Dick Cheney’s Last Laugh

The Deepwater Horizon disaster raises new questions about the Bush administration’s secret energy task force.


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Dick Cheney hasn’t made much time for television appearances lately. But in the weeks since the Deepwater Horizon unleashed a torrent of oil on the Gulf of Mexico, his name has been creeping back into the press. “The truth is that right now we have precisely the regulatory system that the Bush-Cheney administration wanted: full of loopholes, full of cronies and lobbyists filling the very agencies that are supposed to be overseeing the industry,” liberal commentator Arianna Huffington said on ABC’s This Week last Sunday.  Cheney’s daughter, Liz, was on hand to defend her father. “Arianna, I don’t know what planet you live on,” she shot back. “What you are saying has no relationship to the truth, no relationship to the facts.”

The reality is a lot more complicated than that. Many of the policy and regulatory failures that laid the groundwork for the BP catastrophe can be traced back to the Bush-Cheney era. But so far, this question has received relatively little attention—mostly because the task force that developed the former administration’s energy policy operated in extreme secrecy. Did the task force’s decisions play a role in the BP spill? And could the Gulf disaster finally provoke new scrutiny of the task force’s clandestine workings?

The energy task force was created days after onetime oilman George W. Bush took office in 2001, and was headed by Cheney, a former CEO at Halliburton, one of the world’s largest providers of oilfield products and services. For months, the task force solicited input on US energy policy. On May 16, 2001, the group issued its final report, which was submitted to Congress in June. But the participants and details of the discussions were kept tightly under wraps.

The open-government group Judicial Watch tried to pry details of the task force’s deliberations from the administration in June, arguing that the sessions qualified as public information under the Federal Advisory Committee Act and the open-meetings law. The US General Accounting Office (GAO), the investigative arm of Congress, also sought information on which industry executives and lobbyists had attended the gatherings.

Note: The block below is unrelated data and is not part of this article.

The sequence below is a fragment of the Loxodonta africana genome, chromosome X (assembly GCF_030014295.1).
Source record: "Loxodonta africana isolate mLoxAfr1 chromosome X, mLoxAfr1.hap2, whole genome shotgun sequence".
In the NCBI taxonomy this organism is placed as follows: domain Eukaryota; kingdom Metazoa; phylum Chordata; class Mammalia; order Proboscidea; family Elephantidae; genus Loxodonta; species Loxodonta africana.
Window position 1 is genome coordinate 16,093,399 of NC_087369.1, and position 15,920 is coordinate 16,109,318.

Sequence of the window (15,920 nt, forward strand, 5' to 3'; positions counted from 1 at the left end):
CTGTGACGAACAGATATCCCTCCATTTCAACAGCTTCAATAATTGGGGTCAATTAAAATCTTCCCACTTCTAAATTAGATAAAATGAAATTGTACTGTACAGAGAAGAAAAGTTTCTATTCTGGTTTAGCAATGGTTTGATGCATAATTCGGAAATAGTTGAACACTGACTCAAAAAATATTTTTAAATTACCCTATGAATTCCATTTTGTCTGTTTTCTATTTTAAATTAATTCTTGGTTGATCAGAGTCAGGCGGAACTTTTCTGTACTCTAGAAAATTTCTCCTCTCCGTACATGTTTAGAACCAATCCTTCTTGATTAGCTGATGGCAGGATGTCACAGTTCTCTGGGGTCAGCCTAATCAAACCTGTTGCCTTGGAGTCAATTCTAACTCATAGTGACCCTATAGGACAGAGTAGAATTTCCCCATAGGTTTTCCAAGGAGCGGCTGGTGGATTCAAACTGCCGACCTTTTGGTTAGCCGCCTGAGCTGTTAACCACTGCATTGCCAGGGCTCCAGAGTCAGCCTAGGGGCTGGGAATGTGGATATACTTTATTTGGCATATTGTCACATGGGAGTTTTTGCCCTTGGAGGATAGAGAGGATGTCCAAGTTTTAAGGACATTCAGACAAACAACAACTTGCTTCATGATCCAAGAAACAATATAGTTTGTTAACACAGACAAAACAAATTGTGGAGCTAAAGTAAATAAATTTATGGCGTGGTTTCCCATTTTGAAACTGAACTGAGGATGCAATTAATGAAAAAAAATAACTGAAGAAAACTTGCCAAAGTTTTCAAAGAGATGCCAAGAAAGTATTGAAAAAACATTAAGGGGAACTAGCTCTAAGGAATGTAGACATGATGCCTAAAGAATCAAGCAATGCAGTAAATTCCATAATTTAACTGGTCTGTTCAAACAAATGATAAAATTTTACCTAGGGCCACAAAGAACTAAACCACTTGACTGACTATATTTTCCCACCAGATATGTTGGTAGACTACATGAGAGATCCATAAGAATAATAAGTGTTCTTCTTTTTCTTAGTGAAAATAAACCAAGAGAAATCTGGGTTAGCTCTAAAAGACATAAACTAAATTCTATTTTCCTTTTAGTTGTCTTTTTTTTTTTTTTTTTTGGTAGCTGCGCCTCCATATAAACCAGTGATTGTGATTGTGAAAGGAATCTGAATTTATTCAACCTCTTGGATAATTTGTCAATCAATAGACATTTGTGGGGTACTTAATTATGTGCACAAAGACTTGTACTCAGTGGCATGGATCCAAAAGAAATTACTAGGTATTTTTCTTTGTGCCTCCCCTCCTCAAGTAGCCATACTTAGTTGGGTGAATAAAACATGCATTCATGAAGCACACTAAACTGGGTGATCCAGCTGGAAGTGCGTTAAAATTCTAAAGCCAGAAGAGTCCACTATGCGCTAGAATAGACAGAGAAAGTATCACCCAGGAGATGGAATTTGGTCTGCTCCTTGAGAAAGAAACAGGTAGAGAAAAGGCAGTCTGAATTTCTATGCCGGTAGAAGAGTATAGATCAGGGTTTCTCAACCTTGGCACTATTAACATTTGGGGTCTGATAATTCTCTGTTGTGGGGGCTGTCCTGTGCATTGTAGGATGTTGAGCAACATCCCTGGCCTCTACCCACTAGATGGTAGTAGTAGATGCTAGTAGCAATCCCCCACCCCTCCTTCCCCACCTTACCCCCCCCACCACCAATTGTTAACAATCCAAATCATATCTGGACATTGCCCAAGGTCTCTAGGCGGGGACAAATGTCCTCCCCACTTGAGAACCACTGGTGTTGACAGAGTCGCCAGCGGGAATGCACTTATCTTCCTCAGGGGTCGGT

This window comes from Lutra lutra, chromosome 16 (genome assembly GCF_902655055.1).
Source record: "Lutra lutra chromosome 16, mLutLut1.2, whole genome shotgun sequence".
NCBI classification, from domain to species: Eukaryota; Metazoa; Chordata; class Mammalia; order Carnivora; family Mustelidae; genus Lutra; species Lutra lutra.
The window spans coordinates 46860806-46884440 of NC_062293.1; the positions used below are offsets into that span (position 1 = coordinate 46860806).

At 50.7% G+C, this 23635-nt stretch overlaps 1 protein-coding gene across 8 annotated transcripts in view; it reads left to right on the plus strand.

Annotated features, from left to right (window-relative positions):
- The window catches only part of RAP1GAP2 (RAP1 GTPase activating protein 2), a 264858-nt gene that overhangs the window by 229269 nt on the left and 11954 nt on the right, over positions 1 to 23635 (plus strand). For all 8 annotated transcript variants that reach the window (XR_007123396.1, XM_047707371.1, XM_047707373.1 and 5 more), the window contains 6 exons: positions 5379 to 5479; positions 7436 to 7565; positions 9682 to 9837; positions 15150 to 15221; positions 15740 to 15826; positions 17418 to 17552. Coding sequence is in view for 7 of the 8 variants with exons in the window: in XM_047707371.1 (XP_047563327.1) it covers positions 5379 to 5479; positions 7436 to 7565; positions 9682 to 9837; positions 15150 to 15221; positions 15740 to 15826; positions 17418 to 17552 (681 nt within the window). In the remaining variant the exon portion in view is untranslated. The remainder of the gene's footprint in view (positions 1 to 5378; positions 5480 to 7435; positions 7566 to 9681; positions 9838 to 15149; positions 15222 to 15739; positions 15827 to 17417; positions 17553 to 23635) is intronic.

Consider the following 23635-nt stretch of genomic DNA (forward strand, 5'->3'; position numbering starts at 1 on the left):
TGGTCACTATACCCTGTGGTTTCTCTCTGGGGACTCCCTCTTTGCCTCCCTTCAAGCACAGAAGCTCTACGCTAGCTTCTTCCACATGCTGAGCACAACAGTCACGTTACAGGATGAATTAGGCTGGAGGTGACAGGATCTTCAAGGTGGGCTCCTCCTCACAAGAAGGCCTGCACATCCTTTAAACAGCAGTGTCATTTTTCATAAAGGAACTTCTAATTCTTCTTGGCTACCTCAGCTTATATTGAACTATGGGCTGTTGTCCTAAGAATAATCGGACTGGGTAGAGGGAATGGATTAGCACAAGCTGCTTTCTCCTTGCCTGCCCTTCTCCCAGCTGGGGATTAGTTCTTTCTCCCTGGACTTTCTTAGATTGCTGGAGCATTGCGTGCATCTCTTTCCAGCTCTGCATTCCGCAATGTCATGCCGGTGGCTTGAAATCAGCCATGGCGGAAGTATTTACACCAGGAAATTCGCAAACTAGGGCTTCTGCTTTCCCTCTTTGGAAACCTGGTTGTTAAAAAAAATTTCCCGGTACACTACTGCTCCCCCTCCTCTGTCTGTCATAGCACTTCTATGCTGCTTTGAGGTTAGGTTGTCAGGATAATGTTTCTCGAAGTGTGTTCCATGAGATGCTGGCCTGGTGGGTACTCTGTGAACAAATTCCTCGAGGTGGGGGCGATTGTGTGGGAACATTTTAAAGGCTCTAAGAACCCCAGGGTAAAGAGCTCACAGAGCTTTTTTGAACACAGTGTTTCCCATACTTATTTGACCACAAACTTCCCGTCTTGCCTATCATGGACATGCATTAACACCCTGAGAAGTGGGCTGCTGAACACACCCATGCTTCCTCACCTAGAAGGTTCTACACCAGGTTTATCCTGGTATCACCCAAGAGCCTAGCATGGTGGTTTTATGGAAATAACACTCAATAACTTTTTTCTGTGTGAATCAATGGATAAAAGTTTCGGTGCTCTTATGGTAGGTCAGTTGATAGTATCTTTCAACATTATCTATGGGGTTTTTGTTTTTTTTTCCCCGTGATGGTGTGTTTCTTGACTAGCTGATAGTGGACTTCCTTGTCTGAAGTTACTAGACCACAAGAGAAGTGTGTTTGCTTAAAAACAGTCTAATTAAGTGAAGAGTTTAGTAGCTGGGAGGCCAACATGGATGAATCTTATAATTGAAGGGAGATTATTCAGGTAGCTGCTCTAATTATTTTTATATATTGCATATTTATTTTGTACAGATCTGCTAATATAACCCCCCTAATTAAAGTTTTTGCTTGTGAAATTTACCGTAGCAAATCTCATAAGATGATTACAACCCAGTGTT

But in the first of many clashes over presidential secrecy, the White House rejected those requests, arguing that it was entitled to conduct the meetings behind closed doors thanks to executive privilege. Judicial Watch and the Sierra Club sued, but the Supreme Court ultimately sided with the administration. Though some information has trickled out in the years since, the vast majority of the task force’s deliberations remain hidden from the public eye.

Here’s what we know about the task force and offshore drilling. The Natural Resources Defense Council, an environmental group, was able to obtain 13,500 pages of heavily redacted documents that gave a glimpse into the role industry leaders played in shaping the administration’s policies (NRDC also got a list of the documents (PDF) that the administration refused to turn over). In July 2007, the Washington Post got a list of the roughly 300 groups and individuals who met with task force staffers and, in some cases, Cheney himself.  

BP officials were among those who “gave detailed energy policy recommendations” to the administration, though when that fact came to light, the company refused to comment on those meetings. We still don’t know what specific policy areas BP execs weighed in on. Perhaps it’s little surprise that BP recently hired Cheney’s former press secretary, a public defender of the secret task force, to help the company with crisis communication after the spill.

But we do have a few more details about other oil industry players in the talks. Chevron’s CEO contributed a detailed list(PDF) of ways in which the government could “eliminate federal barriers to increased energy supplies”—many of which were incorporated in the task force’s final report. This included recommendations to ease federal permitting rules for energy development and a request that the administration support opening up new areas of the eastern Gulf of Mexico for offshore oil and gas development. Doing so, wrote Chevron CEO David O’Reilly, would “demonstrate a commitment to reject unjustified opposition to new energy leasing and development.”